THE Taoiseach has launched a scathing attack on the Greek government and warned that "time is running out" for Athens to work out a deal with the EU on its massive €240bn bailout.
At the same time, Mr Kenny made light of a new series of EU challenges to Ireland's corporate tax policy. These include an early move to oblige all EU countries to reveal their tax breaks for multinational firms; a new plan to harmonise company taxes across the EU; and a verdict expected on a Commission investigation into Irish tax inducements to the computer giant Apple.
Mr Kenny was speaking ahead of a leaders' summit in Brussels and a key meeting of the Greek government with leaders of France, Germany and key EU leaders late last night, aimed at hammering out new debt payment arrangements.
The Taoiseach's comments also came just after a meeting of the EU political grouping, the European People's Party, which includes German Chancellor Angela Merkel. Mr Kenny said everyone respected Greece's position and need to fight its corner.
"But there is a difference between political debate and disagreement and threats relating to political jihadists in Europe. And that is not acceptable," Mr Kenny said. This was a clear reference to the leader of the minority party in the Greek coalition government, Panos Kammenos, who earlier this month warned Greece will unleash a "wave of millions of economic migrants" and jihadists on Europe unless the eurozone backs down on austerity demands.
The Taoiseach brushed aside suggestions that Ireland was being blocked out of the latest wave of eurozone talks with Greece. Mr Kenny said the outcome of the meeting with leaders from France, Germany, the EU Commission, the European Central Bank, and the eurozone chairman, would be brought back to the leaders' summit later today.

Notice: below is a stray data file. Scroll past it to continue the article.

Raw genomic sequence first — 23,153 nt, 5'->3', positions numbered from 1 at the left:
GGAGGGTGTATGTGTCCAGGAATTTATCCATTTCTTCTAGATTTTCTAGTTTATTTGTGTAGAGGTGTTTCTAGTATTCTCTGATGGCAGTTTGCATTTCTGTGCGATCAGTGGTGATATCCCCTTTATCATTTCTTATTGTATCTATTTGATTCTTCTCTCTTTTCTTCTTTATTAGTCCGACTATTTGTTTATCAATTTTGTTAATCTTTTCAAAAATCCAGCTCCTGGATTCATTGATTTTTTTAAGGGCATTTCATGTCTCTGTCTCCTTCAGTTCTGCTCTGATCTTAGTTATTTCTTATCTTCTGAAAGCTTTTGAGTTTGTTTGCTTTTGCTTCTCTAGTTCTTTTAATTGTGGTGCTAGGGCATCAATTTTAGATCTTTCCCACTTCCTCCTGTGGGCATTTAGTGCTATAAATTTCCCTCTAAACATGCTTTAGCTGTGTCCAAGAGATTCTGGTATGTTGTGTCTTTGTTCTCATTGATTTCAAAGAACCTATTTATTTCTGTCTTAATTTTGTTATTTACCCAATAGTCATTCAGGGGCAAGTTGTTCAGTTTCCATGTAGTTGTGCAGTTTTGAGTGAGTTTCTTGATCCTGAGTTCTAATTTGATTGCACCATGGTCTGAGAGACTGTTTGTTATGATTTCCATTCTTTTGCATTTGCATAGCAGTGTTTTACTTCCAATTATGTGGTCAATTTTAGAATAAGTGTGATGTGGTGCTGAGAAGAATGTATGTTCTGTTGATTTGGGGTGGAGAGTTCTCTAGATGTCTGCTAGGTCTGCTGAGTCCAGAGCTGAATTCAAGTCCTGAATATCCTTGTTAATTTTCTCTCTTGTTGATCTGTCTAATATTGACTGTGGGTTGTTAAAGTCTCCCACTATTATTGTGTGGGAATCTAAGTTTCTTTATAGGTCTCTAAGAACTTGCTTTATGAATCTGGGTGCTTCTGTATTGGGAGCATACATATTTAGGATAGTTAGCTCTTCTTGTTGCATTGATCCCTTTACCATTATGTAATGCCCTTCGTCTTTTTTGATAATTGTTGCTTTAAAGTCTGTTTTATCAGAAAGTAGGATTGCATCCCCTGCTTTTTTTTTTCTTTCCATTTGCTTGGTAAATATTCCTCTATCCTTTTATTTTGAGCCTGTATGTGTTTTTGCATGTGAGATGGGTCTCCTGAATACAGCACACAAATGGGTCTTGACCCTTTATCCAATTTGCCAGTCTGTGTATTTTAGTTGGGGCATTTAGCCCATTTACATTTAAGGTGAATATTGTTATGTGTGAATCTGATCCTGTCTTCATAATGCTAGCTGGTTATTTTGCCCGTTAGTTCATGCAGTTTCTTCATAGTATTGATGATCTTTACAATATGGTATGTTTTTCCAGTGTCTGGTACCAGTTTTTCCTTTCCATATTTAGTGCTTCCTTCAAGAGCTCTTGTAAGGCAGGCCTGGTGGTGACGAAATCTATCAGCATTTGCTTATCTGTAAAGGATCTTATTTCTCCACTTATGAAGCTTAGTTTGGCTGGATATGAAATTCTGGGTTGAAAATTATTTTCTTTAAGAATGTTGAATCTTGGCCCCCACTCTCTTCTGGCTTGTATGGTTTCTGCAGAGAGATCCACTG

But Mr Kenny's statement on Greece's situation was blunt: "Greece and the Greeks have got to face up to their responsibilities here. The ball is in their court. The prime minister (Alexis Tsipras) asked for time and space and he has been given that to come forward with sustainable solutions and workable proposals.
"Obviously, Greece needs to reflect on that very quickly now because time is running out."
The Taoiseach said he welcomed a move by the policy-guiding EU Commission to publish a revised proposal for a so-called 'Common Consolidated Corporate Tax Base' (CCCTB) by June.
Mr Kenny said Ireland had nothing to fear on corporate tax and would consider the new proposals in due course.
But Brussels diplomats said a move by the EU Commission for member states to show all the tax inducements they give multinationals will impact on Ireland and many other states. It includes a provision to share all company tax rulings going back over the past 10 years.
At the same time, EU sources said a result on the investigation into Ireland's tax arrangements with Apple is due in June. This is part of investigations which also involve multinationals and the Luxembourg and Dutch governments.
All these moves reflect a determination in Brussels to oblige multinationals to pay meaningful amounts of tax somewhere within the EU states in which they operate.
The new range of concerted pressures on Ireland's corporate tax regime will not focus on the 12.5pc flat rate, which has been a source of annoyance to the bigger EU states for some 20 years. Ireland is seen as winning more than its share of inward investment - especially from the US.
The new Commission, headed by former Luxembourg premier Jean-Claude Juncker, has to be seen to act on this matter.